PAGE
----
In classical Newtonian physics, interactions between simple particles is perfectly time symmetric. Where the direction of time appears is through thermodynamics. For example, if you had a room full of air, with all the air molecules bouncing around, it is very unlikely that all the molecules would at one point clump together in one corner of the room. It’s theoretically possible that all the air molecules happen have the right trajectory to reach the corner at about the same time, but it’s extremely unlikely. On the other hand, if you started with a pressurized container of air in the corner and then released the air, the molecules would almost certainly spread evenly throughout the room given a bit of time. If think of these examples as time-reversed siblings of each other, you can see that both are possible, but one is far more probable than the other.

We can express this difference in probability in terms of entropy. The pressure, temperature and volume of the gas in the room is known as its state. Since these are determined by the positions and speeds of all the air molecules in the gas, which is collectively called these the microstate of the gas (the state of all the microscopic particles). For a given state of the gas, there are lots of ways the atoms could be moving and bouncing around. As long as the average motion of all the atoms is about the same, then the pressure, temperature and volume of the gas will be the same. This means there are lots of equivalent microstates for a given state of the gas. The more microstates for a given state of the gas, the greater the entropy of the gas, and the more likely the gas will be found in that state. So the arrow of time can be stated as the direction of increasing entropy. This is often expressed as the second law of thermodynamics, which states that the entropy of a system can never decrease.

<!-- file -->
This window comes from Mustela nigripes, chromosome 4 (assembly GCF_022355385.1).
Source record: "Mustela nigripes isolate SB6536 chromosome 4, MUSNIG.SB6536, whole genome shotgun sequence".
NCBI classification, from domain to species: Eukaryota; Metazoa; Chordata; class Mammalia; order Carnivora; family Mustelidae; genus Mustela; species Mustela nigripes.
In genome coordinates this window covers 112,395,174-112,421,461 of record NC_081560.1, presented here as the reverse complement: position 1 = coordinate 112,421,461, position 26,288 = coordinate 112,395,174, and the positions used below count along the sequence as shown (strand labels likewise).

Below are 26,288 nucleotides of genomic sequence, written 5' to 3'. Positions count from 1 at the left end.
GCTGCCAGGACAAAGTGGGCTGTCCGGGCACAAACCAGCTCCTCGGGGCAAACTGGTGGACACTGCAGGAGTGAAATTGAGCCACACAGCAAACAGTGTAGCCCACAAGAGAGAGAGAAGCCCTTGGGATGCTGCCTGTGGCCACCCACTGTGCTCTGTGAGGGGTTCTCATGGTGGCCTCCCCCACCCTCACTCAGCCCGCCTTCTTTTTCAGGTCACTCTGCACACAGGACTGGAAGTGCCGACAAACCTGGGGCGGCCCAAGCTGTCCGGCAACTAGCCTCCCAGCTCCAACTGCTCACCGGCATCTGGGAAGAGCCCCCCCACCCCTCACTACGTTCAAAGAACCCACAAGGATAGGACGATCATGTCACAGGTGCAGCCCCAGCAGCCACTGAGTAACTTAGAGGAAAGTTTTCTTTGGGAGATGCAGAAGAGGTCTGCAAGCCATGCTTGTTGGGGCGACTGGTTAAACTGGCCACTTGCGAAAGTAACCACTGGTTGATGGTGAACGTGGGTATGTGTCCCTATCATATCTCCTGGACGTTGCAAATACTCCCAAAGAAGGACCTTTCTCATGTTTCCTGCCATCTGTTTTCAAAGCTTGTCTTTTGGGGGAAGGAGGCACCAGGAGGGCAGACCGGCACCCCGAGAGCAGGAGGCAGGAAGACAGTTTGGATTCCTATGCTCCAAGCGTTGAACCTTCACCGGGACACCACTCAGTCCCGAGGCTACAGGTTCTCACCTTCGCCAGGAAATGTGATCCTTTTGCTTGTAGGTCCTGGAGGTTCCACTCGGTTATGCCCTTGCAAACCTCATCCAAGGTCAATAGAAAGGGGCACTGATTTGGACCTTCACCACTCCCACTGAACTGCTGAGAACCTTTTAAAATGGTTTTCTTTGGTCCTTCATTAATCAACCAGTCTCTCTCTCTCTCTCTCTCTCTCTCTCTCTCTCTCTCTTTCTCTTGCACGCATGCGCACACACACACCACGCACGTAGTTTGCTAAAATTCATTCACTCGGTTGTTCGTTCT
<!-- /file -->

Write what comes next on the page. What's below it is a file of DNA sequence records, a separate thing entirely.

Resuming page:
In quantum theory the arrow of time can be expressed in other ways. In the simple Copenhagen interpretation of quantum theory, a quantum object is in a probabilistic state defined by a wavefunction, which then collapses into a definite state when observed. This collapse of the wavefunction is not reversible, and thus there is a single direction to time. In many ways the Copenhagen interpretation is overly simplistic, but the idea holds in other interpretations as well. For example, in quantum systems left to themselves become more entangled over time. So another way to express the arrow of time is to say that it is in the direction of increasing entanglement.

Of course none of this addresses our most direct experience of time’s arrow, which is that we seem to have a conscious experience of the unidirectional flow of time. It’s so deeply ingrained in our personal experience that we intuitively feel that events occur at a specific “now” even though relativity clearly disproves a cosmic present moment. Just why we have such a strong experience of the arrow of time isn’t clear.

But given time, we might be able to figure it out.
In physics events are often time symmetric, so why is it that time so clearly seems to have a specific direction?
28 comments on original post
1
Add a comment...

Nick Benik (HackerCEO)

Shared publicly  - 
 
Throwing back a few at the in-laws and watching +Anthony Bourdain​ marathon​ on #CNN. Missing my experience in #Thailand. Beautiful country of 1000 smiles. Note to self. Post pictures of my trip shortly after the whole red shirts vs. yellow shirt unrest. Seriously, VISIT THAILAND! PS. The tourist hustles are only as bad as the hustling going on in NYC - Canal Street... "hey buddy, you want to buy a cheap Rolex?"
1
Add a comment...

Nick Benik (HackerCEO)

Shared publicly  - 
 
And so it begins! #bitcoin   #cryptocurrency   #greece  
The world's largest Bitcoin exchanges say they've seen a surge of business from Greece.
3
1
Christian Fernandez's profile photo
Add a comment...

Nick Benik (HackerCEO)

Shared publicly  - 
 
Brain structure differences linked to parrots ability to "speak".
Key structural differences in the brains of parrots explain the birds' ability to imitate sounds and human speech